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Help me fight perspective!
January 22, 2010 1:10 PM   Subscribe

I want to make an optical illusion with wood. How can I fool the eye into thinking these pillars are all the same size?

I have a long plank of wood and I want to put pillars on it, so that if you raise the plank to eye-level, all pillars look the same size. I think this is possible, like widening the top of a tower to make it look straight, but I can't find any literature or formulas to make this work. I mean I know that I could just eyeball it, but I was really hoping to do this as precisely as possible. Any help would be great, thanks!
posted by Carillon to Sports, Hobbies, & Recreation (11 answers total) 6 users marked this as a favorite
 
I don't have a specific reference for you, but I know there is a piece MOMA in N.Y. that does what you are talking about. Check out:

http://www.stimulatingpixels.com/images/moma/blocks-1.jpg
http://www.stimulatingpixels.com/images/moma/blocks-2.jpg
http://www.stimulatingpixels.com/images/moma/blocks-3.jpg

It's called Alogon #2 by Robert Smithson. Maybe you can look up more info on that and find some of the math behind it.

Also, probably worth looking up details on how M.C. Escher did his stuff.
posted by StimulatingPixels at 1:21 PM on January 22, 2010




Yeah that's pretty much exactly the type of effect I am looking for. Cool looking exhibit too.
posted by Carillon at 1:26 PM on January 22, 2010


This sounds similar to an Ames Room, which might be a good place to start looking. (I've wanted to play in an Ames Room since I saw one on 321 Contact 25+ years ago!)
posted by usonian at 1:28 PM on January 22, 2010


I believe an object looks half its size when it is compared to the same object that is one half the distance away.

So a coke can at 4 feet is half the size of one at 2 feet.

This might work for you.
posted by travis08 at 1:28 PM on January 22, 2010


I've wanted to play in an Ames Room since I saw one on 321 Contact 25+ years ago!

There's one in the Maryland Science Center in Baltimore. At least there was, last time I was there.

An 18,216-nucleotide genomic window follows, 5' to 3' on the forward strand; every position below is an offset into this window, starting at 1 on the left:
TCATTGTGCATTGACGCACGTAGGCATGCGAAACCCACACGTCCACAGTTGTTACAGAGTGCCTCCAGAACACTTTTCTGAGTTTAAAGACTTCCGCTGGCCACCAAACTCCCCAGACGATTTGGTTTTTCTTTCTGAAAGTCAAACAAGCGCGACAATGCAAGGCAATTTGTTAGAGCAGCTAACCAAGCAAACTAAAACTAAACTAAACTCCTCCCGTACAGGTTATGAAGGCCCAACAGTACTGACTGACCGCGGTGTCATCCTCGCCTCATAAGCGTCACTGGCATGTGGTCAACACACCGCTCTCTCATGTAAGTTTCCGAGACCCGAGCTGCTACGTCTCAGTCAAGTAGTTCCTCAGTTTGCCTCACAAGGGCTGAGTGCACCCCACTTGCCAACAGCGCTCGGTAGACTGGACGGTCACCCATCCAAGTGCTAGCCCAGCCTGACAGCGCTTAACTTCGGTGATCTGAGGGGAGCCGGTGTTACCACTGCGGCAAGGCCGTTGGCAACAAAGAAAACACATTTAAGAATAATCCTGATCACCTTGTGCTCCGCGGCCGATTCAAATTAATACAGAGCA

posted by electroboy at 1:36 PM on January 22, 2010


Also, here are a few links to read on objects' apparent size.

apparent size
visual angle
angular diameter
posted by travis08 at 1:39 PM on January 22, 2010


AskMetafilter helped me (original thread) with a similar forced-perspective problem a while back. I went into it looking for a mathematical solution but was slowly reassured into approaching it from a more oblique (but no less accurate, in the final project) "back-to-front" direction that was quite clever.

The overlap between that project and your current project isn't 100%, but should be rather significant. I think the original thread may be of some use to you, and in the meantime I will be wracking my brain for the specific method that would best translate those findings to your current query.
posted by jjjjjjjijjjjjjj at 1:54 PM on January 22, 2010


This is really just a simple exercise in trigonometry. You want each of the pillars to subtend the same angle when viewed from a certain point. If you call this angle θ, then you want the height h of a pillar at distance d to satisfy

h = d tan(θ).

(I'm assuming here that the viewer's eyeball is very close to the plane of the plank, and that the pillars are perpendicular to the plank.) In other words, the height of a pillar should be directly proportional to the distance from the viewer's eyeball; you don't actually need to know what θ is, or how to take the tangent function.

Note also that if the pillars all have the same "real" width, then those that are closer to the viewer will appear wider. The solution is to make the closer pillars thinner; again, for optimal effect, the width of the pillars should be proportional to their distance from the viewer's eyeball. Finally, once you've built the object, you might have to do a bit more fine-tuning involving the shapes of the tops of the pillars (if the pillars are square, for example, the tops of the closer pillars will appear to be more sharply peaked than the more distant ones.) However, this should be enough to mock up a rough model, at least.
posted by Johnny Assay at 2:01 PM on January 22, 2010


I'm not sure I fully understand what you are doing but it sounds like you need to do a little work on vanishing points & perspective. I don't think you need any trig; it's just basic proportions.
posted by chairface at 2:13 PM on January 22, 2010


Thanks for the help all. I should have enough to go on with these links and advice, jj, if you can think of anything I would love to hear it.
posted by Carillon at 7:43 PM on January 22, 2010


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